D&D is a game, and the main source of conflict in D&D's rules is pretend physical violence. There are other kinds of conflict, and they're very entertaining. There are dungeon traps, puzzles, chases, races, and even verbal debate. Paizo, prolific as they are, has even published a 200+ page about social intrigue, and there are literal rules involving dice rolling and strategic choices to fight with words rather than sword.
However, many players enjoy the thrill of combat, and so there does tend to be a lot of pretend killing in a D&D game.
It's not much fun to take time after each game to justify why your player character can still be classified as a "hero" after doing nothing but slaughtering living creatures for the entire game session. After all, you wouldn't be killing at all, if it weren't in the rulebook. The game sets you up for moral failure.
You know your player character is good, or neutral at worst, because the game world tells you so, despite the things your PC does that you would never do in real life. You have a Good or Neutral God that not only absolves you of your bad behaviour, it even encourages it.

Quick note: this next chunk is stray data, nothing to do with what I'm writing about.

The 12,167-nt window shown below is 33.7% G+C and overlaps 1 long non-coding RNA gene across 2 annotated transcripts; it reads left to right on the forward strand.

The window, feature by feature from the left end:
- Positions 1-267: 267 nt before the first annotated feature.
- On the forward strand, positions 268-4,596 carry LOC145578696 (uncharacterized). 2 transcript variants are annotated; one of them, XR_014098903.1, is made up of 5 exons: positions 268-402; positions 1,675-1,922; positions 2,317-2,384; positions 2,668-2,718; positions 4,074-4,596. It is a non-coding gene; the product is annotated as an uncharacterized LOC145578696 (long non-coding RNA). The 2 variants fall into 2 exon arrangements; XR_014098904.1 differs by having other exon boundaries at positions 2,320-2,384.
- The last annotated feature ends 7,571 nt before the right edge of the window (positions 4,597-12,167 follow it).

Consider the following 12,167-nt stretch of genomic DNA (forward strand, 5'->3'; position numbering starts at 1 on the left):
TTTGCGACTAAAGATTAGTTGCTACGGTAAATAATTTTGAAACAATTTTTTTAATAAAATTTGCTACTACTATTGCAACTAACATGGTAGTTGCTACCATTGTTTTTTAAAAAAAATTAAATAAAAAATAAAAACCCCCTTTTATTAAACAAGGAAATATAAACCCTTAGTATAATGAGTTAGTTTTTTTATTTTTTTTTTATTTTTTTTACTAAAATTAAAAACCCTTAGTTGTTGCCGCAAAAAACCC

Even the infamous evil campaigns benefit from alignment. Yes, your player character does horrible things and gets XP for it, but in the topsy-turvy game world, the poles of your moral compass got reversed, and so every selfish and evil act your PC makes is because you follow the straight and narrow path of anti-righteousness.
Hypothesis: It's your game's job to provide you with absolution, and alignment is the way it does that.
In a make-believe fantasy world, nothing you do actually matters. While on one hand it can be liberating, it can also be confounding. D&D is an open ended game on a good day, and other times it's barely even a game. Any player who's ever spent eight (or more, sometimes a lot more) hours wandering aimlessly through a mega-dungeon knows how disorienting it can be to play in a game demanding that the players create their own goals.